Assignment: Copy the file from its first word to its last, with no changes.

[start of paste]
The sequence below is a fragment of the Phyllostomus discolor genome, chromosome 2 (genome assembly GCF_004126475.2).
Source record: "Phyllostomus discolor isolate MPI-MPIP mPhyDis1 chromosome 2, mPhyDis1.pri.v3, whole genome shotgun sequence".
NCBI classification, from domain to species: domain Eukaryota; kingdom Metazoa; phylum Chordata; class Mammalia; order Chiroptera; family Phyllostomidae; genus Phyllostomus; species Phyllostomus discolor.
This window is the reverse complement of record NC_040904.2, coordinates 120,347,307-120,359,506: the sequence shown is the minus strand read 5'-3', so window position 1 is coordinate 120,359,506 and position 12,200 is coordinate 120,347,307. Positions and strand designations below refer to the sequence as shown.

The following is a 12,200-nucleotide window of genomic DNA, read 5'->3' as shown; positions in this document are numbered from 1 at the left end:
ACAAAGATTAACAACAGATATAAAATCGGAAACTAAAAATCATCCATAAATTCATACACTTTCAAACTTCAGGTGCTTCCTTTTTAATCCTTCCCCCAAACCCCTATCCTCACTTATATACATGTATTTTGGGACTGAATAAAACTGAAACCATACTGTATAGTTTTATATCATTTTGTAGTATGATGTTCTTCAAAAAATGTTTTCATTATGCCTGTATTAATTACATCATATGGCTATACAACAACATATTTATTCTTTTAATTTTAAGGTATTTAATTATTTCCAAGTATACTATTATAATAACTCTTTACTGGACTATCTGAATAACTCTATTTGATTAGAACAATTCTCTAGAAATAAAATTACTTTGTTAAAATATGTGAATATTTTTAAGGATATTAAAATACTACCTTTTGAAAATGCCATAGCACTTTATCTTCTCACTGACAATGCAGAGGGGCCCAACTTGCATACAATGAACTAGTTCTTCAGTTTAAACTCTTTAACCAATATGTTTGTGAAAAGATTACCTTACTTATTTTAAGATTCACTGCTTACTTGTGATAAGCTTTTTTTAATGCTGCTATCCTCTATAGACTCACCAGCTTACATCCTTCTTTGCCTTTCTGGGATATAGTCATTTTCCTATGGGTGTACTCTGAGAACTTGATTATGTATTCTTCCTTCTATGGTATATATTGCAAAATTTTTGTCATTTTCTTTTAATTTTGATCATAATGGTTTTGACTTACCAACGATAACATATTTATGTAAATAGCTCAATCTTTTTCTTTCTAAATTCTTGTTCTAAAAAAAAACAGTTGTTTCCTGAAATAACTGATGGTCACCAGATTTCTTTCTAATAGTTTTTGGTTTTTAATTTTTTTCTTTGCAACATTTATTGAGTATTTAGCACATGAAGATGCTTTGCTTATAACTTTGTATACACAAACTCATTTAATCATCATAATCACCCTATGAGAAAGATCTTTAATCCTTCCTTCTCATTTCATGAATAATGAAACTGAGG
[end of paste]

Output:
The sequence below is a fragment of the Phyllostomus discolor genome, chromosome 2 (genome assembly GCF_004126475.2).
Source record: "Phyllostomus discolor isolate MPI-MPIP mPhyDis1 chromosome 2, mPhyDis1.pri.v3, whole genome shotgun sequence".
NCBI classification, from domain to species: domain Eukaryota; kingdom Metazoa; phylum Chordata; class Mammalia; order Chiroptera; family Phyllostomidae; genus Phyllostomus; species Phyllostomus discolor.
This window is the reverse complement of record NC_040904.2, coordinates 120,347,307-120,359,506: the sequence shown is the minus strand read 5'-3', so window position 1 is coordinate 120,359,506 and position 12,200 is coordinate 120,347,307. Positions and strand designations below refer to the sequence as shown.

The following is a 12,200-nucleotide window of genomic DNA, read 5'->3' as shown; positions in this document are numbered from 1 at the left end:
ACAAAGATTAACAACAGATATAAAATCGGAAACTAAAAATCATCCATAAATTCATACACTTTCAAACTTCAGGTGCTTCCTTTTTAATCCTTCCCCCAAACCCCTATCCTCACTTATATACATGTATTTTGGGACTGAATAAAACTGAAACCATACTGTATAGTTTTATATCATTTTGTAGTATGATGTTCTTCAAAAAATGTTTTCATTATGCCTGTATTAATTACATCATATGGCTATACAACAACATATTTATTCTTTTAATTTTAAGGTATTTAATTATTTCCAAGTATACTATTATAATAACTCTTTACTGGACTATCTGAATAACTCTATTTGATTAGAACAATTCTCTAGAAATAAAATTACTTTGTTAAAATATGTGAATATTTTTAAGGATATTAAAATACTACCTTTTGAAAATGCCATAGCACTTTATCTTCTCACTGACAATGCAGAGGGGCCCAACTTGCATACAATGAACTAGTTCTTCAGTTTAAACTCTTTAACCAATATGTTTGTGAAAAGATTACCTTACTTATTTTAAGATTCACTGCTTACTTGTGATAAGCTTTTTTTAATGCTGCTATCCTCTATAGACTCACCAGCTTACATCCTTCTTTGCCTTTCTGGGATATAGTCATTTTCCTATGGGTGTACTCTGAGAACTTGATTATGTATTCTTCCTTCTATGGTATATATTGCAAAATTTTTGTCATTTTCTTTTAATTTTGATCATAATGGTTTTGACTTACCAACGATAACATATTTATGTAAATAGCTCAATCTTTTTCTTTCTAAATTCTTGTTCTAAAAAAAAACAGTTGTTTCCTGAAATAACTGATGGTCACCAGATTTCTTTCTAATAGTTTTTGGTTTTTAATTTTTTTCTTTGCAACATTTATTGAGTATTTAGCACATGAAGATGCTTTGCTTATAACTTTGTATACACAAACTCATTTAATCATCATAATCACCCTATGAGAAAGATCTTTAATCCTTCCTTCTCATTTCATGAATAATGAAACTGAGG